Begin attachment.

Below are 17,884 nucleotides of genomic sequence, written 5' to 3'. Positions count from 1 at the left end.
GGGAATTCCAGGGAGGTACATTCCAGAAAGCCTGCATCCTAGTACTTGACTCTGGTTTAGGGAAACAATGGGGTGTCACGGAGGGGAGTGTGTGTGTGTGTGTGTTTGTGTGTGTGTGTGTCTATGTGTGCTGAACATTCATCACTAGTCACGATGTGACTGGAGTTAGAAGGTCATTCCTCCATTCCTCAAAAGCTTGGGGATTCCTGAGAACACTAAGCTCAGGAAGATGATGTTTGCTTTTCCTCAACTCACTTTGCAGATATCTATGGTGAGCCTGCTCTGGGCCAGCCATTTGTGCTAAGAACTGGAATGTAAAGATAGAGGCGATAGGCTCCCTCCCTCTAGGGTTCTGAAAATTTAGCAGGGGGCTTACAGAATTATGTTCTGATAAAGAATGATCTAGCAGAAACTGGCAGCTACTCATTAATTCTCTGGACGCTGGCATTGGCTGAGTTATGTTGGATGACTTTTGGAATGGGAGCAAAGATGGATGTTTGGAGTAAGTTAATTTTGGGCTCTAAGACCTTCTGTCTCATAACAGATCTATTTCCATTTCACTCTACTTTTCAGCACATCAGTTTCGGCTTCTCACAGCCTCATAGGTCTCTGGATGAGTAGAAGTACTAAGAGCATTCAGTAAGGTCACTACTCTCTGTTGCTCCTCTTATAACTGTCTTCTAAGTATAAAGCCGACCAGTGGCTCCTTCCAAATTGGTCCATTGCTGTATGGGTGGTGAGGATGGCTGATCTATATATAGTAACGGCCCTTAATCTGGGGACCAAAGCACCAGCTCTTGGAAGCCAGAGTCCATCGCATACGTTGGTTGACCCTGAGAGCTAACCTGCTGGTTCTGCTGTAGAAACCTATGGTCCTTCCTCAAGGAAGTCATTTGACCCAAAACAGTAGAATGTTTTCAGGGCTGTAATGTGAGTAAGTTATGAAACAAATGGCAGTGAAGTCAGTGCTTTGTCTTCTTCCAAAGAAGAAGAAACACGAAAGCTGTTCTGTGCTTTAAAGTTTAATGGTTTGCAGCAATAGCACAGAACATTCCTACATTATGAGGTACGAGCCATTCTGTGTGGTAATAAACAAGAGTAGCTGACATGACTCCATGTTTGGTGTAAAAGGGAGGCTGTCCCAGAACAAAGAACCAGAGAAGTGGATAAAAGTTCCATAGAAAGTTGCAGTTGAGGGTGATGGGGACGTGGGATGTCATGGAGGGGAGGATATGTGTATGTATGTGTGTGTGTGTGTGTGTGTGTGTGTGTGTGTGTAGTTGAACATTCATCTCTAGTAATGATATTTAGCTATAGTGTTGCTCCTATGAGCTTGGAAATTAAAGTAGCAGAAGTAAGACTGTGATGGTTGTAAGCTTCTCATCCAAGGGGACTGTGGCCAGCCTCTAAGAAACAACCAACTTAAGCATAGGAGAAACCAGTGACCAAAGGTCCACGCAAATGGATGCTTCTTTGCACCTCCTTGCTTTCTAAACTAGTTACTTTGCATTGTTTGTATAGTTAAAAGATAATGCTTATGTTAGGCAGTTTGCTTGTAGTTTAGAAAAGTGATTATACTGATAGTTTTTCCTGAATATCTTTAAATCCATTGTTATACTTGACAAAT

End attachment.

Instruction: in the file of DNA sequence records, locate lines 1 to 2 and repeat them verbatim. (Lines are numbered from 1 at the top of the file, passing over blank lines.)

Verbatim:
Below are 17,884 nucleotides of genomic sequence, written 5' to 3'. Positions count from 1 at the left end.
GGGAATTCCAGGGAGGTACATTCCAGAAAGCCTGCATCCTAGTACTTGACTCTGGTTTAGGGAAACAATGGGGTGTCACGGAGGGGAGTGTGTGTGTGTGTGTGTTTGTGTGTGTGTGTGTCTATGTGTGCTGAACATTCATCACTAGTCACGATGTGACTGGAGTTAGAAGGTCATTCCTCCATTCCTCAAAAGCTTGGGGATTCCTGAGAACACTAAGCTCAGGAAGATGATGTTTGCTTTTCCTCAACTCACTTTGCAGATATCTATGGTGAGCCTGCTCTGGGCCAGCCATTTGTGCTAAGAACTGGAATGTAAAGATAGAGGCGATAGGCTCCCTCCCTCTAGGGTTCTGAAAATTTAGCAGGGGGCTTACAGAATTATGTTCTGATAAAGAATGATCTAGCAGAAACTGGCAGCTACTCATTAATTCTCTGGACGCTGGCATTGGCTGAGTTATGTTGGATGACTTTTGGAATGGGAGCAAAGATGGATGTTTGGAGTAAGTTAATTTTGGGCTCTAAGACCTTCTGTCTCATAACAGATCTATTTCCATTTCACTCTACTTTTCAGCACATCAGTTTCGGCTTCTCACAGCCTCATAGGTCTCTGGATGAGTAGAAGTACTAAGAGCATTCAGTAAGGTCACTACTCTCTGTTGCTCCTCTTATAACTGTCTTCTAAGTATAAAGCCGACCAGTGGCTCCTTCCAAATTGGTCCATTGCTGTATGGGTGGTGAGGATGGCTGATCTATATATAGTAACGGCCCTTAATCTGGGGACCAAAGCACCAGCTCTTGGAAGCCAGAGTCCATCGCATACGTTGGTTGACCCTGAGAGCTAACCTGCTGGTTCTGCTGTAGAAACCTATGGTCCTTCCTCAAGGAAGTCATTTGACCCAAAACAGTAGAATGTTTTCAGGGCTGTAATGTGAGTAAGTTATGAAACAAATGGCAGTGAAGTCAGTGCTTTGTCTTCTTCCAAAGAAGAAGAAACACGAAAGCTGTTCTGTGCTTTAAAGTTTAATGGTTTGCAGCAATAGCACAGAACATTCCTACATTATGAGGTACGAGCCATTCTGTGTGGTAATAAACAAGAGTAGCTGACATGACTCCATGTTTGGTGTAAAAGGGAGGCTGTCCCAGAACAAAGAACCAGAGAAGTGGATAAAAGTTCCATAGAAAGTTGCAGTTGAGGGTGATGGGGACGTGGGATGTCATGGAGGGGAGGATATGTGTATGTATGTGTGTGTGTGTGTGTGTGTGTGTGTGTGTGTGTAGTTGAACATTCATCTCTAGTAATGATATTTAGCTATAGTGTTGCTCCTATGAGCTTGGAAATTAAAGTAGCAGAAGTAAGACTGTGATGGTTGTAAGCTTCTCATCCAAGGGGACTGTGGCCAGCCTCTAAGAAACAACCAACTTAAGCATAGGAGAAACCAGTGACCAAAGGTCCACGCAAATGGATGCTTCTTTGCACCTCCTTGCTTTCTAAACTAGTTACTTTGCATTGTTTGTATAGTTAAAAGATAATGCTTATGTTAGGCAGTTTGCTTGTAGTTTAGAAAAGTGATTATACTGATAGTTTTTCCTGAATATCTTTAAATCCATTGTTATACTTGACAAAT